Navigation for Visually Impaired
Smartcane 2.0 is a smart navigation device to help the visually impaired navigate using minimum external help. Equipped with several accessibility features, this device will help them navigate. Apart from giving navigation instructions, it warns the user if he is heading wrong and gives tactile instructions for course correction, allows him to save new route while navigating and add attributes like landmarks like footpaths, traffic signals, barriers, subway, etc while navigating.
The existing Smart Cane
Smart Cane 1.0 enabled visually impaired to detect obstacles in their path, but navigating on a path continued to be a problem yet to be solved.
The information of the complete route and additional attributes (such as footpath, subways, etc) if given to them in an accessible format (like audio, vibrations, etc), would make navigation easier.
This was our motivation to work for NaVI.
“To build a product which helps the visually impaired navigate using minimum help and so, to make them independent.”
After picking up COP 315 as a course, we were in a huge dilemma while choosing the project. We wanted to choose something where we would have to start from scratch and develop the prototype with our own ideas.So, after searching through many lists, we finally took up Smart Cane 2.0 with the aim ‘Developing a Smart Navigation System for the visually impaired’. We started with our first target: to build a stand-alone device — NaVI, Navigation for visually impaired. We choose the microprocessor as Raspberry pi 3.0 and bought a GPS module and got started by setting them up. We chose python for faster processing, an 8 GB SD card for more storage space and a 2500 mAh power bank for adequate battery backup. After many brainstorming sessions, we decided upon what all functionality would NaVI have. We wanted it to be a Smart device, which would not only give navigation directions at turns or other such locations, we also wanted it to warn the user if he is heading wrong, allow him to save new route while navigating, add landmarks like footpaths, traffic signals, etc while navigating. Firstly, we implemented the algorithm that would take a file and speak out navigation instructions at turns.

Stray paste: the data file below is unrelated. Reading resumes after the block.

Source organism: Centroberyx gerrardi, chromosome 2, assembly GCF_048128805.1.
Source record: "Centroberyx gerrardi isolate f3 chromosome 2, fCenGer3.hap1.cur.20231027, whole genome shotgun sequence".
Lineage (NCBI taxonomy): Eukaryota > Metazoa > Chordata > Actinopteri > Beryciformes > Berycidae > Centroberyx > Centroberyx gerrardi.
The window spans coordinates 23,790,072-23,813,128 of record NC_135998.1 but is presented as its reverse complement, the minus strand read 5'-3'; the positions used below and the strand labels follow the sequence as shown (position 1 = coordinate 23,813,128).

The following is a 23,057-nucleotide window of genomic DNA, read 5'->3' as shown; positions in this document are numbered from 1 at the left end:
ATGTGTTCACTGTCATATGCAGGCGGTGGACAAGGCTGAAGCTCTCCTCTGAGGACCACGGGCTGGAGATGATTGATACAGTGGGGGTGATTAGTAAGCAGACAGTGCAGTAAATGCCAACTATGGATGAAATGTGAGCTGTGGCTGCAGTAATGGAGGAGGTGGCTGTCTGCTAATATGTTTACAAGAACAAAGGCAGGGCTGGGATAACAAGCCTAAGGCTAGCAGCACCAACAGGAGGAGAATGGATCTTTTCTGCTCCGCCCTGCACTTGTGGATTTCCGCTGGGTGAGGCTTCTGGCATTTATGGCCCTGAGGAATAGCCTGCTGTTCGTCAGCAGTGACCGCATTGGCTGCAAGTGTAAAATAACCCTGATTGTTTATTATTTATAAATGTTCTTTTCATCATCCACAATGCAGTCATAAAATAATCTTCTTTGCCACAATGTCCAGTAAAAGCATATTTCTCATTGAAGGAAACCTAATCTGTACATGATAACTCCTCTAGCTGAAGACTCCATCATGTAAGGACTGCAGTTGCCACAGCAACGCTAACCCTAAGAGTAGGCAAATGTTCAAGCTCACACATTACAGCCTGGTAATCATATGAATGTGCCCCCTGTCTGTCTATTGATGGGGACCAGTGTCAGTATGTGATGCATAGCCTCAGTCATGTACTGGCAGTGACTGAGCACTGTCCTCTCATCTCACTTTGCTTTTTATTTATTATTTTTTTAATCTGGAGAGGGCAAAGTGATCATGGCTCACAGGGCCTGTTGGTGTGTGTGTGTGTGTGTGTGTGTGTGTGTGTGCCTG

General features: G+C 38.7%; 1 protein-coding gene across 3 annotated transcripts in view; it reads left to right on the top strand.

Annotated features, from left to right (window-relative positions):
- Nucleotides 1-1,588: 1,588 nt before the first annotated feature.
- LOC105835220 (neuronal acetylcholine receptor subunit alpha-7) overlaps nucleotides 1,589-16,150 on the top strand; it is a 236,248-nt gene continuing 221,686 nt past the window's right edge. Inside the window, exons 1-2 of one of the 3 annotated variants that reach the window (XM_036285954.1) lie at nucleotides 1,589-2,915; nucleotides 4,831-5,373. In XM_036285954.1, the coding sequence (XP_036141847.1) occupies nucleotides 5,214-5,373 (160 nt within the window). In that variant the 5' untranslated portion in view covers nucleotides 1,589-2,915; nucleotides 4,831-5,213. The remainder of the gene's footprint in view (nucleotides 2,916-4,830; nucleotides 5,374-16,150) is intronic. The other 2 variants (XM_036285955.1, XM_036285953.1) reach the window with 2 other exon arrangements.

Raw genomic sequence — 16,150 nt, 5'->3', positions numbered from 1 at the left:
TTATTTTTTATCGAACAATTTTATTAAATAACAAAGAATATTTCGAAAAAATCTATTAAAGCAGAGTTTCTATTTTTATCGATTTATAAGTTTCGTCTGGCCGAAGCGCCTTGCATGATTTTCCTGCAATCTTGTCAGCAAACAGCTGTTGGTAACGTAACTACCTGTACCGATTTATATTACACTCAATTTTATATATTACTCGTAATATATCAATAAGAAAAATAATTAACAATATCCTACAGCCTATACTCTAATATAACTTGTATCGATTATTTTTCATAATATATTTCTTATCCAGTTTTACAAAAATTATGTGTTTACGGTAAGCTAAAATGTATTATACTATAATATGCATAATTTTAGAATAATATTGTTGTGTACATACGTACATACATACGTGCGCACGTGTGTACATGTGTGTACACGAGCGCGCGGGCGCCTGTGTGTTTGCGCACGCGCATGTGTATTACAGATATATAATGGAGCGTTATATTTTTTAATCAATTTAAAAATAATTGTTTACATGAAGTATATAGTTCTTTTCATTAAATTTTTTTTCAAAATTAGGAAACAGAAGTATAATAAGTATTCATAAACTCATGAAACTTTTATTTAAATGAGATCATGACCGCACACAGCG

We discussed our weekly progress and plans with our mentor Mr. Piyush Chanana, Project Associate at Assistech Labs, IIT Delhi. His ideas and inputs helped us make considerable progress in this project and helped us brainstorm further about the additional functionalities we can add to our navigation device.
Now the stage was set. Soon, we divided our tasks and started working meticulously to deliver what could be the most helpful technology for the visually impaired.
One of the main features of NaVI is the addition of new routes by the user himself. This gives the user a freedom to create a route file of a new path that he navigates and use it for his further visits. All he has to do is press corresponding buttons at the turns. Moreover, he can add additional landmarks also while navigating.
On testing this program on some of the routes of IIT, whose route files had already been created, we found that it speaks the navigation instructions around turns and other points of interest, but there were two main drawbacks. The first one was the robotic output voice from espeak and the other one was the low accuracy of GPS. So some of us decided to take care of these issues, while others progressed to the further development. Remembering that our target user was visually impaired, the next target that we achieved was that of deviation handling and course correction. We implemented algorithms that would check for perpendicular and angular deviations and give alerts to the user in the form of vibrations and beeps. Moreover, the alerts will be given till he corrects his course.